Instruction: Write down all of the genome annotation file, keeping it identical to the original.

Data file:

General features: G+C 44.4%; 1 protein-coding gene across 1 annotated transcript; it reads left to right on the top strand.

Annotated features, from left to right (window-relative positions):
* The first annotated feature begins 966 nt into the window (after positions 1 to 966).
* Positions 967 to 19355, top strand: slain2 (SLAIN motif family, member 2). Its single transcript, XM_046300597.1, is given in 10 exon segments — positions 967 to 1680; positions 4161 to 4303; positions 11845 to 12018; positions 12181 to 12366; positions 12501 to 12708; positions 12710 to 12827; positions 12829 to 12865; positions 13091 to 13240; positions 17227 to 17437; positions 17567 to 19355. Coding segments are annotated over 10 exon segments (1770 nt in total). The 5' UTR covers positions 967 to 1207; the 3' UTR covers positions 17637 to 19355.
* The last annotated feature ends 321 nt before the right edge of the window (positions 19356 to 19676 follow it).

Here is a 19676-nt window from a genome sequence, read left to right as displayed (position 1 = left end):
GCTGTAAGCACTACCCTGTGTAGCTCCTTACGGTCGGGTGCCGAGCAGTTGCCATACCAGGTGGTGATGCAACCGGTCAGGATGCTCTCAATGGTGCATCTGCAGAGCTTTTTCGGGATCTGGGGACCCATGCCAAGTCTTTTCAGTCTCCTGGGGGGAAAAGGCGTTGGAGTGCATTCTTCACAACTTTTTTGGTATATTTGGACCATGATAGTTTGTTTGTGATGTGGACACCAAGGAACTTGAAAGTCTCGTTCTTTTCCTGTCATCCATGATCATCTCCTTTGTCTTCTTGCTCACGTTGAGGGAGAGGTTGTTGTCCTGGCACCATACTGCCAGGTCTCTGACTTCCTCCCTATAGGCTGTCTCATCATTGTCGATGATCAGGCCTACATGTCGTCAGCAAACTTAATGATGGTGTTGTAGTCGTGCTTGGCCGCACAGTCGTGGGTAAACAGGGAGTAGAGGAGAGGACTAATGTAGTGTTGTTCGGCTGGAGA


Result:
General features: G+C 44.4%; 1 protein-coding gene across 1 annotated transcript; it reads left to right on the top strand.

Annotated features, from left to right (window-relative positions):
* The first annotated feature begins 966 nt into the window (after positions 1 to 966).
* Positions 967 to 19355, top strand: slain2 (SLAIN motif family, member 2). Its single transcript, XM_046300597.1, is given in 10 exon segments — positions 967 to 1680; positions 4161 to 4303; positions 11845 to 12018; positions 12181 to 12366; positions 12501 to 12708; positions 12710 to 12827; positions 12829 to 12865; positions 13091 to 13240; positions 17227 to 17437; positions 17567 to 19355. Coding segments are annotated over 10 exon segments (1770 nt in total). The 5' UTR covers positions 967 to 1207; the 3' UTR covers positions 17637 to 19355.
* The last annotated feature ends 321 nt before the right edge of the window (positions 19356 to 19676 follow it).

Here is a 19676-nt window from a genome sequence, read left to right as displayed (position 1 = left end):
GCTGTAAGCACTACCCTGTGTAGCTCCTTACGGTCGGGTGCCGAGCAGTTGCCATACCAGGTGGTGATGCAACCGGTCAGGATGCTCTCAATGGTGCATCTGCAGAGCTTTTTCGGGATCTGGGGACCCATGCCAAGTCTTTTCAGTCTCCTGGGGGGAAAAGGCGTTGGAGTGCATTCTTCACAACTTTTTTGGTATATTTGGACCATGATAGTTTGTTTGTGATGTGGACACCAAGGAACTTGAAAGTCTCGTTCTTTTCCTGTCATCCATGATCATCTCCTTTGTCTTCTTGCTCACGTTGAGGGAGAGGTTGTTGTCCTGGCACCATACTGCCAGGTCTCTGACTTCCTCCCTATAGGCTGTCTCATCATTGTCGATGATCAGGCCTACATGTCGTCAGCAAACTTAATGATGGTGTTGTAGTCGTGCTTGGCCGCACAGTCGTGGGTAAACAGGGAGTAGAGGAGAGGACTAATGTAGTGTTGTTCGGCTGGAGA